To obtain single cells for tissue engineering, researchers have to first break tissue apart,… read more

Building Organs Even the Prudish Can Handle

February 15, 2008

Dr. Carla Pugh, a surgeon at the Northwestern University medical school, has developed low-cost simulators for training doctors to do “uncomfortable” examinations of breast, pelvic, and prostate areas.

Building One Big Brain

July 9, 2010

Technology is weaving humans into electronic webs that resemble big brains — corporations, online hobby groups, far-flung N.G.O.s, suggests author Robert Wright. “And I personally don’t think it’s outlandish to talk about us being, increasingly, neurons in a giant superorganism; certainly an observer from outer space, watching the emergence of the Internet, could be excused for looking at us that way…. If we don’t use technology to weave people together… read more

Building large-scale quantum computers

September 3, 2010

Dr. Suzanne Gildert will speak on “Building large-scale quantum computers: Fundamentals, technology and applications” at Teleplace, September 4, 10 a.m. PST.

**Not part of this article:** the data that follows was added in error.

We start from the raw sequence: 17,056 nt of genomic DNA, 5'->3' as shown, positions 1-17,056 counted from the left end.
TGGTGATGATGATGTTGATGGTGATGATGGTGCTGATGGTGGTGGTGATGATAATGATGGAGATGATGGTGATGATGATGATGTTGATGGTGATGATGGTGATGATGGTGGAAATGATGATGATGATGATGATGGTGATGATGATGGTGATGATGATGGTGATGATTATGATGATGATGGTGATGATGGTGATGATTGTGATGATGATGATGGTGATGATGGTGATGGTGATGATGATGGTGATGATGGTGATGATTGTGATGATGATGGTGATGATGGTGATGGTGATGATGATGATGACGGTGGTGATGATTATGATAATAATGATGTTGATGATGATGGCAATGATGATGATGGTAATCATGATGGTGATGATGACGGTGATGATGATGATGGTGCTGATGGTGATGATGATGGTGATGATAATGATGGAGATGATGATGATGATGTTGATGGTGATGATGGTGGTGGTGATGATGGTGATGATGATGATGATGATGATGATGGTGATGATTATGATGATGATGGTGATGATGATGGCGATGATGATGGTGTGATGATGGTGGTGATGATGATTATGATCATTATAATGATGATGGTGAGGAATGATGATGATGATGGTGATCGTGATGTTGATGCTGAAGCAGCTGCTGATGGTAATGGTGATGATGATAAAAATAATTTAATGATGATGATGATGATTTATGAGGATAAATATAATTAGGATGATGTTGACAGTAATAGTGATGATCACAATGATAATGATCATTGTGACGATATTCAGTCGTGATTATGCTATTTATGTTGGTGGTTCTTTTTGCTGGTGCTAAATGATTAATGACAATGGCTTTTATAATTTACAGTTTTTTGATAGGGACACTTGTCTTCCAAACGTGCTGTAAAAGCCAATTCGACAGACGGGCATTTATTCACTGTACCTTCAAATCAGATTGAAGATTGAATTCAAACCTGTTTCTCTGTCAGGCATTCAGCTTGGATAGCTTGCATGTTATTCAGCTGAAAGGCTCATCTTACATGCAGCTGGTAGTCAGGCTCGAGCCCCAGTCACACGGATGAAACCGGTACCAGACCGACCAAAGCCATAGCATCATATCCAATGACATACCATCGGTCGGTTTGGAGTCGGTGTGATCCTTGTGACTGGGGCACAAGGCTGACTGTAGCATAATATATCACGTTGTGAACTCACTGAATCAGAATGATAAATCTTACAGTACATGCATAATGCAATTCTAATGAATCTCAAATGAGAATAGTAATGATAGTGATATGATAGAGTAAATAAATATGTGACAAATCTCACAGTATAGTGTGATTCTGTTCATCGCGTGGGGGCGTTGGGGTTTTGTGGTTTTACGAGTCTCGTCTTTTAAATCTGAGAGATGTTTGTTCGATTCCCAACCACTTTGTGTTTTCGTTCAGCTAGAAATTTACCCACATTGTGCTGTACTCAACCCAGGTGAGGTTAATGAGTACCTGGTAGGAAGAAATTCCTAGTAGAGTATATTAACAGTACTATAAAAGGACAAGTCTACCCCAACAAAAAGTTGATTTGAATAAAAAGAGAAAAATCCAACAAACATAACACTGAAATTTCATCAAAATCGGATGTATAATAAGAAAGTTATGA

“The talk will explain why quantum computers are useful, and also dispel some of the myths about what they can and cannot do,” she says. “It will address some of the practical ways in which we can build quantum computers and give realistic… read more

Building electronics bottom-up

January 16, 2013

Nanodots of iron oxide were laid out in a highly ordered pattern without the use of templates. The average diameter of the particles was 25 nanometers, with regular spacing of 45 nm. (Credit: Christopher G. Hardy et al./University of South Carolina)

University of South Carolina’s Chuanbing Tang is out to turn the microelectronics industry upside down.